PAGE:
Income distribution in South Africa is amongst the most unequal in the world; the gap between rich and poor is vast. It is estimated, according to the United Nation’s children’s agency that around 60% of South Africa’s population is living in poverty. The average monthly household income is a meager $63.
It has also been estimated that around 50,000 children die per year from malnutrition or diseases that could have been prevented had it been for adequate medical care available to them.
Income inequality is on the rise and this severely affects children’s survival, development and life trajectories. This becomes a cycle and will likely persist to the next generation.
UNICEF has reported that 1.4 million children live without clean drinking water, and often rely on dirty streams for drinking water as a result from living in squatter camps or informal settlements, where shacks are constructed using tin, wood and cardboard. That extent of poverty also results in children having no access to proper bedding, cooking or ablution facilities.
Poverty remains one of South Africa’s greatest challenges. The lack of resources provided to children living in poverty is extensive and has serious repercussions. Children are unable to grow strong, get an education, to live in a safe environment and be able to fulfill their full potential. The extent of health deprivation, education, housing, employment will have a serious detrimental effect on the next generation.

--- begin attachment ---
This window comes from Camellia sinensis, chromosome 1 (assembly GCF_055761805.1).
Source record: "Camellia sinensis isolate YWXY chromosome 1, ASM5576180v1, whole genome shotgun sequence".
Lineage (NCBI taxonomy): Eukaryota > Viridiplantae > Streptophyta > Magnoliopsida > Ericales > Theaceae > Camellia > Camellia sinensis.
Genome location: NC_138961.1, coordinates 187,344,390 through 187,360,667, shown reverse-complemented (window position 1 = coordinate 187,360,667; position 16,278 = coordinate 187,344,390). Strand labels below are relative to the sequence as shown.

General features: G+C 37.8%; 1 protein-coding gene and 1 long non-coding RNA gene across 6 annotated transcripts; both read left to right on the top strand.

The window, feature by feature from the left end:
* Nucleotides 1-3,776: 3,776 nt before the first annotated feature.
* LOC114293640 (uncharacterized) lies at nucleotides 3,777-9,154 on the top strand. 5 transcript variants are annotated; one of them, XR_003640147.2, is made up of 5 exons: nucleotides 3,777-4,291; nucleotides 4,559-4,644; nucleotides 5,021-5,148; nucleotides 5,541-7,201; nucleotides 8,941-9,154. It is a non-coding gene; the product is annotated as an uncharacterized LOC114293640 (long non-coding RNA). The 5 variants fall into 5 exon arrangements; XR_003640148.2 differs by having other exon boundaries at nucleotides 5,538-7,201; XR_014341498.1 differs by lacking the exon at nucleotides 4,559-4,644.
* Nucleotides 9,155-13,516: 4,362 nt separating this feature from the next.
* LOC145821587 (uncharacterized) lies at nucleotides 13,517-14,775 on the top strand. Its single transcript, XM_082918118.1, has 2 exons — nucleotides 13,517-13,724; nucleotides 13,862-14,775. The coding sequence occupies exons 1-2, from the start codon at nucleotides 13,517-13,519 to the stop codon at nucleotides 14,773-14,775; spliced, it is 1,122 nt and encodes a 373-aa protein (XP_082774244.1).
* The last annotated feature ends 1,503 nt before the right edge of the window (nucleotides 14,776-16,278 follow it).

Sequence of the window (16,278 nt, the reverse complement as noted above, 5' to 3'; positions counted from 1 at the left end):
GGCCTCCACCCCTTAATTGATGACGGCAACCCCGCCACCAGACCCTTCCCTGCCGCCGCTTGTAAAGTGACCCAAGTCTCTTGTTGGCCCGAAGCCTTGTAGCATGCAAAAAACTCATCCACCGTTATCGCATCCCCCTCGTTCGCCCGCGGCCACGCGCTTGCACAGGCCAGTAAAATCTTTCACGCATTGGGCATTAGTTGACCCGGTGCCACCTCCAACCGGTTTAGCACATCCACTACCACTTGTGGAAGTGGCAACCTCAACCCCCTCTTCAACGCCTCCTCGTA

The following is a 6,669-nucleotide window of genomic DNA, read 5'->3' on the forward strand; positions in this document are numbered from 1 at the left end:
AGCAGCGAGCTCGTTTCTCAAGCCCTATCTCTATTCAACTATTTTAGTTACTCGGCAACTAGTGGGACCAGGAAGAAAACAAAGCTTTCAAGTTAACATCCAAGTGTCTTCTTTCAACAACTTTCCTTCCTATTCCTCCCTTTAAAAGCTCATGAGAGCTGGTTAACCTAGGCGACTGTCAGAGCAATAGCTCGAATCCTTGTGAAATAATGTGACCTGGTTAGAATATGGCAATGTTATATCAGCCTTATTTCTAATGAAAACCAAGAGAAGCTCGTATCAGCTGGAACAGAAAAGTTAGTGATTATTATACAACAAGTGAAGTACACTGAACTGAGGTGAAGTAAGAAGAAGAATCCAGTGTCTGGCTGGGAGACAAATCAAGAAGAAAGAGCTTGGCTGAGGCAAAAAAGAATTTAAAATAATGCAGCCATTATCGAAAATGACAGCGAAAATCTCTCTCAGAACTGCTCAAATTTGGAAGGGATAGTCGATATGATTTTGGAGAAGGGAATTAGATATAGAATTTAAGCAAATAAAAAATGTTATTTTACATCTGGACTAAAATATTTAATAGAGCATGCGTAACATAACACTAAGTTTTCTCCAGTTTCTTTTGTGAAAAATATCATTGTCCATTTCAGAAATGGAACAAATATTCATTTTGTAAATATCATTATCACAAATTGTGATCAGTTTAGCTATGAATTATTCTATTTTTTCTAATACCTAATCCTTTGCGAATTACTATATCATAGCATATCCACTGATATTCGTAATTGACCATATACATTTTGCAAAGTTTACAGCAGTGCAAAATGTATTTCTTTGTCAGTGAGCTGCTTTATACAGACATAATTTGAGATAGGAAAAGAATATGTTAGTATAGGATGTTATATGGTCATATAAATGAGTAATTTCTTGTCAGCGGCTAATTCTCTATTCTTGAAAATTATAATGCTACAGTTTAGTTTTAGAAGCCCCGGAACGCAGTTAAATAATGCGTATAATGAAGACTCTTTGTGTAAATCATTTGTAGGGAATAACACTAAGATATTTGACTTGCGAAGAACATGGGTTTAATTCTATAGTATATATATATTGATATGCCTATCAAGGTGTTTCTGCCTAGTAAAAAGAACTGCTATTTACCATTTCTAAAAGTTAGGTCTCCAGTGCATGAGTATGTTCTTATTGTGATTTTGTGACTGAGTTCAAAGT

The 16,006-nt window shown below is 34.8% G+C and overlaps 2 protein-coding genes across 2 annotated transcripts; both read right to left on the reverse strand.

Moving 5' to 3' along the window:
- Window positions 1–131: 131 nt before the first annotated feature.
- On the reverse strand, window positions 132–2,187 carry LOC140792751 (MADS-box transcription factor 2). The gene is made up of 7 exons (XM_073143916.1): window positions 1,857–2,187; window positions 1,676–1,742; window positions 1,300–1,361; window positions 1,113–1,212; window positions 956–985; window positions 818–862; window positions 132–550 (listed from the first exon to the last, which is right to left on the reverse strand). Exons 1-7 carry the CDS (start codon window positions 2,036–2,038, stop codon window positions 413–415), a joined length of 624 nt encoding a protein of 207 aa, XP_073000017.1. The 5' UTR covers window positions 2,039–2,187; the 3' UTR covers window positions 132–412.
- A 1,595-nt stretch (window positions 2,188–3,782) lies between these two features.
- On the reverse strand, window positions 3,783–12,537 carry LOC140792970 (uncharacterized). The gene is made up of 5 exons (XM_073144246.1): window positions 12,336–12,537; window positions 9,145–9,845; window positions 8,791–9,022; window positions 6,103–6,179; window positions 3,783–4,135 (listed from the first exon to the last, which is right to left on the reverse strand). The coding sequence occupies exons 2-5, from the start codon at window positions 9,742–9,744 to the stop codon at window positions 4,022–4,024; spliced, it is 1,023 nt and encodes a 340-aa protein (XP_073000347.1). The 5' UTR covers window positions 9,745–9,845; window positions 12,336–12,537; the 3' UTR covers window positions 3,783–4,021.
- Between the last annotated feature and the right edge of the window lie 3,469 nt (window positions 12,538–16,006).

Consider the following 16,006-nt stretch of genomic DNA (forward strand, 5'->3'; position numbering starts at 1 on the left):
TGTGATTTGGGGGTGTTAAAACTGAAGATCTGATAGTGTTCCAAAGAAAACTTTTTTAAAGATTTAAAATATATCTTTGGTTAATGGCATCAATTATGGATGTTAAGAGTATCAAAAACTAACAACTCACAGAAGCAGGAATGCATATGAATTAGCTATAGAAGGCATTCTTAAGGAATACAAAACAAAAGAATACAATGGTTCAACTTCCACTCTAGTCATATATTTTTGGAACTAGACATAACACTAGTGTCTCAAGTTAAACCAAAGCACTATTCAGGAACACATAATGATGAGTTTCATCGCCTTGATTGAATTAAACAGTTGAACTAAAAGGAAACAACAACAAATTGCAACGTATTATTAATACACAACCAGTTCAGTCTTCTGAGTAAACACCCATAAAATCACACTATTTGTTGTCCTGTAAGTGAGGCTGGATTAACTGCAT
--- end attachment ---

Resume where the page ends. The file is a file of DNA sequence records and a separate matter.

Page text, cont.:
Without the proper resources available, poverty becomes a continual cycle which is very difficult to break. Unless this cycle is broken, generation after generation will continue to struggle without much hope.
The Importance of Children’s Charities
The only way to break this continual cycle of poverty is through providing proper nutrition, education and stability. The grants provided by the government are not enough, and many children live in households that have no access to social security.
One way individuals can, however, make a difference is through supporting a local children’s charity. It is estimated that around 1.2 million South Africans volunteer at various charities per year. Although this might sounds like a large amount of people, considering the population of South Africa is around 50 million, South Africans are not even close to making a significant change in the future generation.
South Africa’s biggest asset is its people, the rainbow nation, and every South African should be socially responsible and assist those who are less fortunate.